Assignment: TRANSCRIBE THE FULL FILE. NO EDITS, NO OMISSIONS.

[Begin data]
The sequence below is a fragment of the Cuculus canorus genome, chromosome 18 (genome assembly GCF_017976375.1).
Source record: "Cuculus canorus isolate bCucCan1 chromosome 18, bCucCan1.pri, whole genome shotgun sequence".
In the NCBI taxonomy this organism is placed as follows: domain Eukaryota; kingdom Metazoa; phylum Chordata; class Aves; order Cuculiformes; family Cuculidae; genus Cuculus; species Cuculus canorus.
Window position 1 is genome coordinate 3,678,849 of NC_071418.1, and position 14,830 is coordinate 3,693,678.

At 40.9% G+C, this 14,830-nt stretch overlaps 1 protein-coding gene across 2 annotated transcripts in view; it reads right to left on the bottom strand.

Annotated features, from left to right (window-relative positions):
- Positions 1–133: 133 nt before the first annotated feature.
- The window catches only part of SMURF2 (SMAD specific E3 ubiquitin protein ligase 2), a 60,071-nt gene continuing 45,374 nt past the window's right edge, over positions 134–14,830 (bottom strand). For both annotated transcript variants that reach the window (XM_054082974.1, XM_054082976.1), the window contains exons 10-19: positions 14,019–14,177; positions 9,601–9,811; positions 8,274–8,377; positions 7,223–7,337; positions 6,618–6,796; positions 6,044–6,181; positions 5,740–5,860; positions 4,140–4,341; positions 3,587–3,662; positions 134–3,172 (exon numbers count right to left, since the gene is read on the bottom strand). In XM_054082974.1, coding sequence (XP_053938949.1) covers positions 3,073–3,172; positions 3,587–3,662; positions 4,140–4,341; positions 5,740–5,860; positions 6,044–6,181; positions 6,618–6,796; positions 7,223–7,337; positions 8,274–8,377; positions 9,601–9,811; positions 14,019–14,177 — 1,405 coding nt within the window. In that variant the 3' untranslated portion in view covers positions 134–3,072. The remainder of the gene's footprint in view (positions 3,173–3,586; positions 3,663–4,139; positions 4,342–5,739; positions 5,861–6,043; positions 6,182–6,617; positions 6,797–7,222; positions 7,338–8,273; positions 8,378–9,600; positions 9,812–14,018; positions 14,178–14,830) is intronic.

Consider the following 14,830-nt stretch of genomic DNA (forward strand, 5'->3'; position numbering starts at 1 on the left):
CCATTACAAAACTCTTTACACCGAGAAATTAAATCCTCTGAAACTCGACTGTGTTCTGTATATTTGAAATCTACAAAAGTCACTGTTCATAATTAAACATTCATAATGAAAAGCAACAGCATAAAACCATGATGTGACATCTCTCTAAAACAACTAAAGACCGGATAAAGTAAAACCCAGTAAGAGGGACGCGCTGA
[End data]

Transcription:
The sequence below is a fragment of the Cuculus canorus genome, chromosome 18 (genome assembly GCF_017976375.1).
Source record: "Cuculus canorus isolate bCucCan1 chromosome 18, bCucCan1.pri, whole genome shotgun sequence".
In the NCBI taxonomy this organism is placed as follows: domain Eukaryota; kingdom Metazoa; phylum Chordata; class Aves; order Cuculiformes; family Cuculidae; genus Cuculus; species Cuculus canorus.
Window position 1 is genome coordinate 3,678,849 of NC_071418.1, and position 14,830 is coordinate 3,693,678.

At 40.9% G+C, this 14,830-nt stretch overlaps 1 protein-coding gene across 2 annotated transcripts in view; it reads right to left on the bottom strand.

Annotated features, from left to right (window-relative positions):
- Positions 1–133: 133 nt before the first annotated feature.
- The window catches only part of SMURF2 (SMAD specific E3 ubiquitin protein ligase 2), a 60,071-nt gene continuing 45,374 nt past the window's right edge, over positions 134–14,830 (bottom strand). For both annotated transcript variants that reach the window (XM_054082974.1, XM_054082976.1), the window contains exons 10-19: positions 14,019–14,177; positions 9,601–9,811; positions 8,274–8,377; positions 7,223–7,337; positions 6,618–6,796; positions 6,044–6,181; positions 5,740–5,860; positions 4,140–4,341; positions 3,587–3,662; positions 134–3,172 (exon numbers count right to left, since the gene is read on the bottom strand). In XM_054082974.1, coding sequence (XP_053938949.1) covers positions 3,073–3,172; positions 3,587–3,662; positions 4,140–4,341; positions 5,740–5,860; positions 6,044–6,181; positions 6,618–6,796; positions 7,223–7,337; positions 8,274–8,377; positions 9,601–9,811; positions 14,019–14,177 — 1,405 coding nt within the window. In that variant the 3' untranslated portion in view covers positions 134–3,072. The remainder of the gene's footprint in view (positions 3,173–3,586; positions 3,663–4,139; positions 4,342–5,739; positions 5,861–6,043; positions 6,182–6,617; positions 6,797–7,222; positions 7,338–8,273; positions 8,378–9,600; positions 9,812–14,018; positions 14,178–14,830) is intronic.

Consider the following 14,830-nt stretch of genomic DNA (forward strand, 5'->3'; position numbering starts at 1 on the left):
CCATTACAAAACTCTTTACACCGAGAAATTAAATCCTCTGAAACTCGACTGTGTTCTGTATATTTGAAATCTACAAAAGTCACTGTTCATAATTAAACATTCATAATGAAAAGCAACAGCATAAAACCATGATGTGACATCTCTCTAAAACAACTAAAGACCGGATAAAGTAAAACCCAGTAAGAGGGACGCGCTGA